Separate Legislation Now Required to Protect VA, DOD Healthcare Programs

WASHINGTON — Millions of Americans are now covered by the new national healthcare law, but according to the national commander of the Veterans of Foreign Wars of the U.S., missing from the healthcare bill the president signed into law today was language to specifically protect the integrity and viability of the healthcare programs provided by the Departments of Veterans Affairs and Defense. 

That means separate legislation introduced over the weekend is now required before America's veterans, service members and dependents can rest assured that their healthcare programs will be protected now and in the future.

"The VFW is not against national healthcare,” said Thomas J. Tradewell Sr., a combat-wounded Vietnam veteran from Sussex, Wis. "Our sole interest in the entire debate is to ensure that the programs provided by VA and DOD were recognized and protected. All VFW ever asked for months was for the promises made to be written into the final bill. They were not."

A problem surfaced with the national healthcare bill late last week when House Armed Services Committee Chairman Ike Skelton (D-Mo.) introduced legislation to specifically protect all military Tricare programs. The 2,409-page national healthcare document contained only a five-word phrase (on page 333) that makes Tricare for Life accepted as minimum essential coverage. No other Tricare programs were mentioned, nor were DOD nonappropriated fund health plans.

Skelton’s bill, H.R. 4887, was approved Saturday by a 403-0 vote, and a Senate companion bill has since been introduced by Sen. Jim Webb (D-Va.), who chairs the Senate Armed Services Personnel Subcommittee, and who is a key member of the Senate Veterans Affairs Committee.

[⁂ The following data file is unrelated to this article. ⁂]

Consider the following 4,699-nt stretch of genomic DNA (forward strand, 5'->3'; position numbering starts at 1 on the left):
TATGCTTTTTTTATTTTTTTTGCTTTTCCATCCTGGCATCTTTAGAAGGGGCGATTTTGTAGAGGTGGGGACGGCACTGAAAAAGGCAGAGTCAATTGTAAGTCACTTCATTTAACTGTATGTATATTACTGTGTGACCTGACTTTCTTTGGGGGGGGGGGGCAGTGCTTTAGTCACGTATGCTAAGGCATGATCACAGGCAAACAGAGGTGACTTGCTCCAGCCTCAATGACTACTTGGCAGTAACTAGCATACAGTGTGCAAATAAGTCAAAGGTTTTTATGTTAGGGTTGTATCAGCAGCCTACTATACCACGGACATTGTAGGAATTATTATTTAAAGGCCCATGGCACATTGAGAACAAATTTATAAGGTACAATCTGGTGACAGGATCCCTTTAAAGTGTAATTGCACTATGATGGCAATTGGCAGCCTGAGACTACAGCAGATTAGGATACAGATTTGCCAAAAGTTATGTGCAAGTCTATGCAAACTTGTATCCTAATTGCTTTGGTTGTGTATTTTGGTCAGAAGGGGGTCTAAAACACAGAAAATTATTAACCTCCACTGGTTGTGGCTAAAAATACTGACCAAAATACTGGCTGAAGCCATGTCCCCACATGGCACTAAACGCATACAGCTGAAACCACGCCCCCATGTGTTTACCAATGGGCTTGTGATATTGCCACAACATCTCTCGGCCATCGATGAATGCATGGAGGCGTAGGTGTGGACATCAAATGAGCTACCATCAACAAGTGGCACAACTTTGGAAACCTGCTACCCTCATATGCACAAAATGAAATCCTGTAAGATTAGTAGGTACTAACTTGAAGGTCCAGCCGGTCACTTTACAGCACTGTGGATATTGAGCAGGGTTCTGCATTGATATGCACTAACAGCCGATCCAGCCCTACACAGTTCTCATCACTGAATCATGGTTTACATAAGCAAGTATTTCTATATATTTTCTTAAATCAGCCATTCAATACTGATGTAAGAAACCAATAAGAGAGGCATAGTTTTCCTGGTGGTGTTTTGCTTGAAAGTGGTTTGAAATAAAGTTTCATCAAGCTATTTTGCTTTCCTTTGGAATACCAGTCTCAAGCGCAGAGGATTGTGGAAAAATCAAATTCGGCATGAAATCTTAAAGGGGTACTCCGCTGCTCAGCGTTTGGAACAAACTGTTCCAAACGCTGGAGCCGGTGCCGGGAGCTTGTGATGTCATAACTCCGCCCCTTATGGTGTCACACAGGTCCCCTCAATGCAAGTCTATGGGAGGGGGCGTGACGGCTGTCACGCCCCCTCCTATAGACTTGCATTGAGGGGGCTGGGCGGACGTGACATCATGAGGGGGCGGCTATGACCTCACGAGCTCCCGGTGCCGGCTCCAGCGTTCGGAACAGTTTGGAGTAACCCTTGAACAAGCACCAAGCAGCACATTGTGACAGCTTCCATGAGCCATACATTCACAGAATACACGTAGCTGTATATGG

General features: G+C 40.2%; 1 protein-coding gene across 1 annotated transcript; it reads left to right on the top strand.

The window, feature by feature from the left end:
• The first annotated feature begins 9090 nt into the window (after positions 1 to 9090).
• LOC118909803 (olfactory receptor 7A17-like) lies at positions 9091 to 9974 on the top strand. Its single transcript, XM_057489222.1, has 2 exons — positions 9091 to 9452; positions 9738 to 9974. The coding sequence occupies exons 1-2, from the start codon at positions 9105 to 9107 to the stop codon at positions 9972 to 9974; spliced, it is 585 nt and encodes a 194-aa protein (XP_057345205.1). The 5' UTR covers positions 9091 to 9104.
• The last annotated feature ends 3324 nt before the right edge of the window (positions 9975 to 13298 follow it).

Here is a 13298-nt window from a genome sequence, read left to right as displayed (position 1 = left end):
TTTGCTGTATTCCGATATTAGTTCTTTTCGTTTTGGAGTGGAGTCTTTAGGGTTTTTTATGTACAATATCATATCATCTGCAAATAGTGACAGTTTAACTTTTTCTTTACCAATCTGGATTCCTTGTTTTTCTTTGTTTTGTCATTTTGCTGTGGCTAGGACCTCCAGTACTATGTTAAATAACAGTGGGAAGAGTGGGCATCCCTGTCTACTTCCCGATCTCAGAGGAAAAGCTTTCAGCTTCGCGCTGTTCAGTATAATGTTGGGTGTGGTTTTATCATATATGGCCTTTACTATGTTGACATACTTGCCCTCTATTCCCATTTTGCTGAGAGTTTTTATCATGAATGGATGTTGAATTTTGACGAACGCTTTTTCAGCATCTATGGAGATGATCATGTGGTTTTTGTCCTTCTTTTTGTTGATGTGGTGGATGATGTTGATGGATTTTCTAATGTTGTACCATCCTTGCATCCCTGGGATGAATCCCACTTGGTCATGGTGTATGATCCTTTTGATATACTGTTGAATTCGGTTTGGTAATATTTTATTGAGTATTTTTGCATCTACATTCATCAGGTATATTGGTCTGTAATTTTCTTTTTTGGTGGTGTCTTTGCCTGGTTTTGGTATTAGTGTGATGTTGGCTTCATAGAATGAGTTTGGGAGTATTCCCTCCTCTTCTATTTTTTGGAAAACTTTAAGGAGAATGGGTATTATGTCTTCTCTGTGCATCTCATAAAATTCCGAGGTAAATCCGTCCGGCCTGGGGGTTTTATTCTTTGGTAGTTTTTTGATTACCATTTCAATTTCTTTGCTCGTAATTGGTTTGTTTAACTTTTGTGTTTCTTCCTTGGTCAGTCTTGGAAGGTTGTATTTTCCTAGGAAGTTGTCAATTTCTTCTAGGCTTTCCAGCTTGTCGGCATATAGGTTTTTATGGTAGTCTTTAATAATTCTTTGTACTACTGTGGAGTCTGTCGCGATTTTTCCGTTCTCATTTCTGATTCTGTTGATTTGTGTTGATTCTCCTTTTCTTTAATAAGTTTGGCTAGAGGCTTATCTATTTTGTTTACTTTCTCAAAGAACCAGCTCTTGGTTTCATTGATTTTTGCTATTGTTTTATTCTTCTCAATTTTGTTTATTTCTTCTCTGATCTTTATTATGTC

Another House bill, H.R. 4894, was introduced Saturday by Reps. Steve Buyer (R-Ind.) and Buck McKeon (R-Calif.) to protect Tricare as well as the healthcare programs and services provided by the Department of Veterans Affairs. Buyer is the ranking member of the House Veterans Affairs Committee, and McKeon is the ranking member of the House Armed Services Committee.

The Buyer/McKeon bill would help clear up ambiguities in a new law that currently only mentions veterans' healthcare programs under chapter 17, Title 38, as being accepted as minimum essential coverage. The problem, according to Tradewell, is the language only reads veterans — not dependents, widows and orphans who are also covered, for instance, under chapters 17 and 18. 

“Bill language is important,” said Tradewell, “and that’s why the VFW remains adamant to expeditiously fixing the new law. All of DOD’s programs should have been in the original bill, as well as all of Title 38, not just part of one chapter. This isn’t playing politics; this is protecting the hard earned healthcare coverage our veterans, service members and their families deserve.”